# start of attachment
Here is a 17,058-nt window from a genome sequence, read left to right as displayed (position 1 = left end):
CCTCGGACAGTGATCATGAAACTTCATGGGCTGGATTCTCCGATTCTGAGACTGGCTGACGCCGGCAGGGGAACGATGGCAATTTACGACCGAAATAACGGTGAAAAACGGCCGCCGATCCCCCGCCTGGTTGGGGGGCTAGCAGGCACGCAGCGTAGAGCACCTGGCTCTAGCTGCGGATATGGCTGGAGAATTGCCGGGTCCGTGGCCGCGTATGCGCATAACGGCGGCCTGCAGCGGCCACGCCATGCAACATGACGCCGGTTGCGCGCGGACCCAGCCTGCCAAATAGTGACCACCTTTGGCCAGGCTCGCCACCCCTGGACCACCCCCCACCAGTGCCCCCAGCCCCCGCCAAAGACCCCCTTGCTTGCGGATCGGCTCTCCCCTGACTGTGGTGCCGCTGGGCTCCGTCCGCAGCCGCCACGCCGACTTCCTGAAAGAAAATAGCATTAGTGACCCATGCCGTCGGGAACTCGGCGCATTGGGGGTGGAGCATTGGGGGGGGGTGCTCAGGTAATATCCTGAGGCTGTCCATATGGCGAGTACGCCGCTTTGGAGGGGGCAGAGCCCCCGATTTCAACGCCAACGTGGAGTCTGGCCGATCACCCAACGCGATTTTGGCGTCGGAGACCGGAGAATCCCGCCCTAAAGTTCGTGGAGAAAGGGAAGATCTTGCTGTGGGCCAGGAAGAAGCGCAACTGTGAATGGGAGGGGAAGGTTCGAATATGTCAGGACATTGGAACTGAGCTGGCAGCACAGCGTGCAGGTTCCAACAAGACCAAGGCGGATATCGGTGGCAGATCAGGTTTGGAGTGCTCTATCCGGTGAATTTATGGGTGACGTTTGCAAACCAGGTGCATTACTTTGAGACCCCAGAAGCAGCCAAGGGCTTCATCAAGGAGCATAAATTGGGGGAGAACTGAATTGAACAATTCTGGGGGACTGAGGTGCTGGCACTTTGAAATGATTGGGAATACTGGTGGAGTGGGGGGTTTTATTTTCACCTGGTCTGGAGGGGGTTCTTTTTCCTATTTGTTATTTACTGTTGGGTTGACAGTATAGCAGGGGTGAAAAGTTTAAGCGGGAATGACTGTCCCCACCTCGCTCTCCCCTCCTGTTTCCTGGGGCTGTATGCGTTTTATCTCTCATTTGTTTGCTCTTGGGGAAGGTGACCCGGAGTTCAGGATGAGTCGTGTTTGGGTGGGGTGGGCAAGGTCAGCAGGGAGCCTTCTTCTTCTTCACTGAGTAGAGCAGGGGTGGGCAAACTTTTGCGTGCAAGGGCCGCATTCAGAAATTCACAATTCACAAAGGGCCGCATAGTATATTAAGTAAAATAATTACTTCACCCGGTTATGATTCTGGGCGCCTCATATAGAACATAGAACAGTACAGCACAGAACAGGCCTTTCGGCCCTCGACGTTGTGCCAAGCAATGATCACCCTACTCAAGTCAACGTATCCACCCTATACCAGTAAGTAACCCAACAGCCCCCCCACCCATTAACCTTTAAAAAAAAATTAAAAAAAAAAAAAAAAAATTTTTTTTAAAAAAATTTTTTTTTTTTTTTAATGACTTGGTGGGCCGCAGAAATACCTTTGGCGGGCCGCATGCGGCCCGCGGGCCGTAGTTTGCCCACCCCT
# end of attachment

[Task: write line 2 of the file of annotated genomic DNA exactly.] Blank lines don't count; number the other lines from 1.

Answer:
CCTCGGACAGTGATCATGAAACTTCATGGGCTGGATTCTCCGATTCTGAGACTGGCTGACGCCGGCAGGGGAACGATGGCAATTTACGACCGAAATAACGGTGAAAAACGGCCGCCGATCCCCCGCCTGGTTGGGGGGCTAGCAGGCACGCAGCGTAGAGCACCTGGCTCTAGCTGCGGATATGGCTGGAGAATTGCCGGGTCCGTGGCCGCGTATGCGCATAACGGCGGCCTGCAGCGGCCACGCCATGCAACATGACGCCGGTTGCGCGCGGACCCAGCCTGCCAAATAGTGACCACCTTTGGCCAGGCTCGCCACCCCTGGACCACCCCCCACCAGTGCCCCCAGCCCCCGCCAAAGACCCCCTTGCTTGCGGATCGGCTCTCCCCTGACTGTGGTGCCGCTGGGCTCCGTCCGCAGCCGCCACGCCGACTTCCTGAAAGAAAATAGCATTAGTGACCCATGCCGTCGGGAACTCGGCGCATTGGGGGTGGAGCATTGGGGGGGGGTGCTCAGGTAATATCCTGAGGCTGTCCATATGGCGAGTACGCCGCTTTGGAGGGGGCAGAGCCCCCGATTTCAACGCCAACGTGGAGTCTGGCCGATCACCCAACGCGATTTTGGCGTCGGAGACCGGAGAATCCCGCCCTAAAGTTCGTGGAGAAAGGGAAGATCTTGCTGTGGGCCAGGAAGAAGCGCAACTGTGAATGGGAGGGGAAGGTTCGAATATGTCAGGACATTGGAACTGAGCTGGCAGCACAGCGTGCAGGTTCCAACAAGACCAAGGCGGATATCGGTGGCAGATCAGGTTTGGAGTGCTCTATCCGGTGAATTTATGGGTGACGTTTGCAAACCAGGTGCATTACTTTGAGACCCCAGAAGCAGCCAAGGGCTTCATCAAGGAGCATAAATTGGGGGAGAACTGAATTGAACAATTCTGGGGGACTGAGGTGCTGGCACTTTGAAATGATTGGGAATACTGGTGGAGTGGGGGGTTTTATTTTCACCTGGTCTGGAGGGGGTTCTTTTTCCTATTTGTTATTTACTGTTGGGTTGACAGTATAGCAGGGGTGAAAAGTTTAAGCGGGAATGACTGTCCCCACCTCGCTCTCCCCTCCTGTTTCCTGGGGCTGTATGCGTTTTATCTCTCATTTGTTTGCTCTTGGGGAAGGTGACCCGGAGTTCAGGATGAGTCGTGTTTGGGTGGGGTGGGCAAGGTCAGCAGGGAGCCTTCTTCTTCTTCACTGAGTAGAGCAGGGGTGGGCAAACTTTTGCGTGCAAGGGCCGCATTCAGAAATTCACAATTCACAAAGGGCCGCATAGTATATTAAGTAAAATAATTACTTCACCCGGTTATGATTCTGGGCGCCTCATATAGAACATAGAACAGTACAGCACAGAACAGGCCTTTCGGCCCTCGACGTTGTGCCAAGCAATGATCACCCTACTCAAGTCAACGTATCCACCCTATACCAGTAAGTAACCCAACAGCCCCCCCACCCATTAACCTTTAAAAAAAAATTAAAAAAAAAAAAAAAAAATTTTTTTTAAAAAAATTTTTTTTTTTTTTTAATGACTTGGTGGGCCGCAGAAATACCTTTGGCGGGCCGCATGCGGCCCGCGGGCCGTAGTTTGCCCACCCCT